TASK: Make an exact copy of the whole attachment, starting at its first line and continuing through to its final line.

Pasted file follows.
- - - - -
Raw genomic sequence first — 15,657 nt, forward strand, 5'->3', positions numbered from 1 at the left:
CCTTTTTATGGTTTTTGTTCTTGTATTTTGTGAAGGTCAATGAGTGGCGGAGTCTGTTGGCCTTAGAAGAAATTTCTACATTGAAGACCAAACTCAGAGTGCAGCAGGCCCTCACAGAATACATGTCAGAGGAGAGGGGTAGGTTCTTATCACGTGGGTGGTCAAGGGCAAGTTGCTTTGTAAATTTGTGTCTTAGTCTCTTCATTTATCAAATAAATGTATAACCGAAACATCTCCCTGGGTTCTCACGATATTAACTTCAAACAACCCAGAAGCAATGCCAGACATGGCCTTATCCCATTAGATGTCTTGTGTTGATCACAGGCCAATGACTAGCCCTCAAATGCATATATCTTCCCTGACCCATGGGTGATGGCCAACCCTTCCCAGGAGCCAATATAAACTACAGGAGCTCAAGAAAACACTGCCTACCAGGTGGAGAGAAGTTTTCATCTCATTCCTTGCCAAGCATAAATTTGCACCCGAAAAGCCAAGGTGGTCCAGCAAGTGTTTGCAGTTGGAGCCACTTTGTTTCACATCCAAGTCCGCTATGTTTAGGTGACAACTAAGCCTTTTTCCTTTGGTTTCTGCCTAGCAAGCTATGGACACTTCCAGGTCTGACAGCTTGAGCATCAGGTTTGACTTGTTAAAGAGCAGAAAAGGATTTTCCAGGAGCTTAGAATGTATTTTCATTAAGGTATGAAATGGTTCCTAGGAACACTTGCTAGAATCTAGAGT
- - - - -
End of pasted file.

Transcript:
Raw genomic sequence first — 15,657 nt, forward strand, 5'->3', positions numbered from 1 at the left:
CCTTTTTATGGTTTTTGTTCTTGTATTTTGTGAAGGTCAATGAGTGGCGGAGTCTGTTGGCCTTAGAAGAAATTTCTACATTGAAGACCAAACTCAGAGTGCAGCAGGCCCTCACAGAATACATGTCAGAGGAGAGGGGTAGGTTCTTATCACGTGGGTGGTCAAGGGCAAGTTGCTTTGTAAATTTGTGTCTTAGTCTCTTCATTTATCAAATAAATGTATAACCGAAACATCTCCCTGGGTTCTCACGATATTAACTTCAAACAACCCAGAAGCAATGCCAGACATGGCCTTATCCCATTAGATGTCTTGTGTTGATCACAGGCCAATGACTAGCCCTCAAATGCATATATCTTCCCTGACCCATGGGTGATGGCCAACCCTTCCCAGGAGCCAATATAAACTACAGGAGCTCAAGAAAACACTGCCTACCAGGTGGAGAGAAGTTTTCATCTCATTCCTTGCCAAGCATAAATTTGCACCCGAAAAGCCAAGGTGGTCCAGCAAGTGTTTGCAGTTGGAGCCACTTTGTTTCACATCCAAGTCCGCTATGTTTAGGTGACAACTAAGCCTTTTTCCTTTGGTTTCTGCCTAGCAAGCTATGGACACTTCCAGGTCTGACAGCTTGAGCATCAGGTTTGACTTGTTAAAGAGCAGAAAAGGATTTTCCAGGAGCTTAGAATGTATTTTCATTAAGGTATGAAATGGTTCCTAGGAACACTTGCTAGAATCTAGAGT